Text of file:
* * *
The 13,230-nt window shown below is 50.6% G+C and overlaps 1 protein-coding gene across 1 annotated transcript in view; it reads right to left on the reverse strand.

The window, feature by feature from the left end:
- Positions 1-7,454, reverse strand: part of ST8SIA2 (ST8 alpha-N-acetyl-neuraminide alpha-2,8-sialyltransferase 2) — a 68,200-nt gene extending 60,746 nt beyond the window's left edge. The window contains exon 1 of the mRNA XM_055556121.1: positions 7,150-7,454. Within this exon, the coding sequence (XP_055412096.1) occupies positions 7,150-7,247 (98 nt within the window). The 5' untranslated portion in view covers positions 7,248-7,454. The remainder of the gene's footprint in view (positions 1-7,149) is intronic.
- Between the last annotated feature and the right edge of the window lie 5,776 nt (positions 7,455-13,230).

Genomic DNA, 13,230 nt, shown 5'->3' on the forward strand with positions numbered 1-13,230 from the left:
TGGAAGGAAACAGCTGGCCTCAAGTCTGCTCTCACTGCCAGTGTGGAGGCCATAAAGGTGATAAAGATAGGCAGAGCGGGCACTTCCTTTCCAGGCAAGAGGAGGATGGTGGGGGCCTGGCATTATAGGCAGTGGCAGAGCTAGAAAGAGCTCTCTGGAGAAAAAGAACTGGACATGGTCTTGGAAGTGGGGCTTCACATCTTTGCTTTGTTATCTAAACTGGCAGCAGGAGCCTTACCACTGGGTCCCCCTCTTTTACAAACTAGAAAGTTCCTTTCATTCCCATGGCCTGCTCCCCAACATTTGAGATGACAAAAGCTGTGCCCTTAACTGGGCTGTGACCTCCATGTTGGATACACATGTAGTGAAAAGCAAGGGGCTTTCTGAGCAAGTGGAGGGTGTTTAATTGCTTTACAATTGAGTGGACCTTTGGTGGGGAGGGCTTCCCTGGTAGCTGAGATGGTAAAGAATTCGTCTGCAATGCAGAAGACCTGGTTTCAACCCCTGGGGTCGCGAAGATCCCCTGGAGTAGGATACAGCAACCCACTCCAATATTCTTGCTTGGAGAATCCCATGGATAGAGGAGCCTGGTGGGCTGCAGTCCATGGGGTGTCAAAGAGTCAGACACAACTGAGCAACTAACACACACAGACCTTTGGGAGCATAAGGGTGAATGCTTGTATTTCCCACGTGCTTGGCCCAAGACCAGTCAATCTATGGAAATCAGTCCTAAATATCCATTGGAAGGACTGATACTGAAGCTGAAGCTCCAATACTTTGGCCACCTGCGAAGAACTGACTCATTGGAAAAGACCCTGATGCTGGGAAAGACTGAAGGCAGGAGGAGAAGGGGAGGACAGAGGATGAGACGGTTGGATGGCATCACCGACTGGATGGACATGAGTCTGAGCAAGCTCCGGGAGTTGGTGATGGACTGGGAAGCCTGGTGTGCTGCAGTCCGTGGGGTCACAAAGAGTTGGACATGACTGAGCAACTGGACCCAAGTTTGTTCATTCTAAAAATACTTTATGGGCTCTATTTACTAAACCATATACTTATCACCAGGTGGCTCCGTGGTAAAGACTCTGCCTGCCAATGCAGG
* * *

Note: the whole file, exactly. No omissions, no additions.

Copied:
The 13,230-nt window shown below is 50.6% G+C and overlaps 1 protein-coding gene across 1 annotated transcript in view; it reads right to left on the reverse strand.

The window, feature by feature from the left end:
- Positions 1-7,454, reverse strand: part of ST8SIA2 (ST8 alpha-N-acetyl-neuraminide alpha-2,8-sialyltransferase 2) — a 68,200-nt gene extending 60,746 nt beyond the window's left edge. The window contains exon 1 of the mRNA XM_055556121.1: positions 7,150-7,454. Within this exon, the coding sequence (XP_055412096.1) occupies positions 7,150-7,247 (98 nt within the window). The 5' untranslated portion in view covers positions 7,248-7,454. The remainder of the gene's footprint in view (positions 1-7,149) is intronic.
- Between the last annotated feature and the right edge of the window lie 5,776 nt (positions 7,455-13,230).

Genomic DNA, 13,230 nt, shown 5'->3' on the forward strand with positions numbered 1-13,230 from the left:
TGGAAGGAAACAGCTGGCCTCAAGTCTGCTCTCACTGCCAGTGTGGAGGCCATAAAGGTGATAAAGATAGGCAGAGCGGGCACTTCCTTTCCAGGCAAGAGGAGGATGGTGGGGGCCTGGCATTATAGGCAGTGGCAGAGCTAGAAAGAGCTCTCTGGAGAAAAAGAACTGGACATGGTCTTGGAAGTGGGGCTTCACATCTTTGCTTTGTTATCTAAACTGGCAGCAGGAGCCTTACCACTGGGTCCCCCTCTTTTACAAACTAGAAAGTTCCTTTCATTCCCATGGCCTGCTCCCCAACATTTGAGATGACAAAAGCTGTGCCCTTAACTGGGCTGTGACCTCCATGTTGGATACACATGTAGTGAAAAGCAAGGGGCTTTCTGAGCAAGTGGAGGGTGTTTAATTGCTTTACAATTGAGTGGACCTTTGGTGGGGAGGGCTTCCCTGGTAGCTGAGATGGTAAAGAATTCGTCTGCAATGCAGAAGACCTGGTTTCAACCCCTGGGGTCGCGAAGATCCCCTGGAGTAGGATACAGCAACCCACTCCAATATTCTTGCTTGGAGAATCCCATGGATAGAGGAGCCTGGTGGGCTGCAGTCCATGGGGTGTCAAAGAGTCAGACACAACTGAGCAACTAACACACACAGACCTTTGGGAGCATAAGGGTGAATGCTTGTATTTCCCACGTGCTTGGCCCAAGACCAGTCAATCTATGGAAATCAGTCCTAAATATCCATTGGAAGGACTGATACTGAAGCTGAAGCTCCAATACTTTGGCCACCTGCGAAGAACTGACTCATTGGAAAAGACCCTGATGCTGGGAAAGACTGAAGGCAGGAGGAGAAGGGGAGGACAGAGGATGAGACGGTTGGATGGCATCACCGACTGGATGGACATGAGTCTGAGCAAGCTCCGGGAGTTGGTGATGGACTGGGAAGCCTGGTGTGCTGCAGTCCGTGGGGTCACAAAGAGTTGGACATGACTGAGCAACTGGACCCAAGTTTGTTCATTCTAAAAATACTTTATGGGCTCTATTTACTAAACCATATACTTATCACCAGGTGGCTCCGTGGTAAAGACTCTGCCTGCCAATGCAGG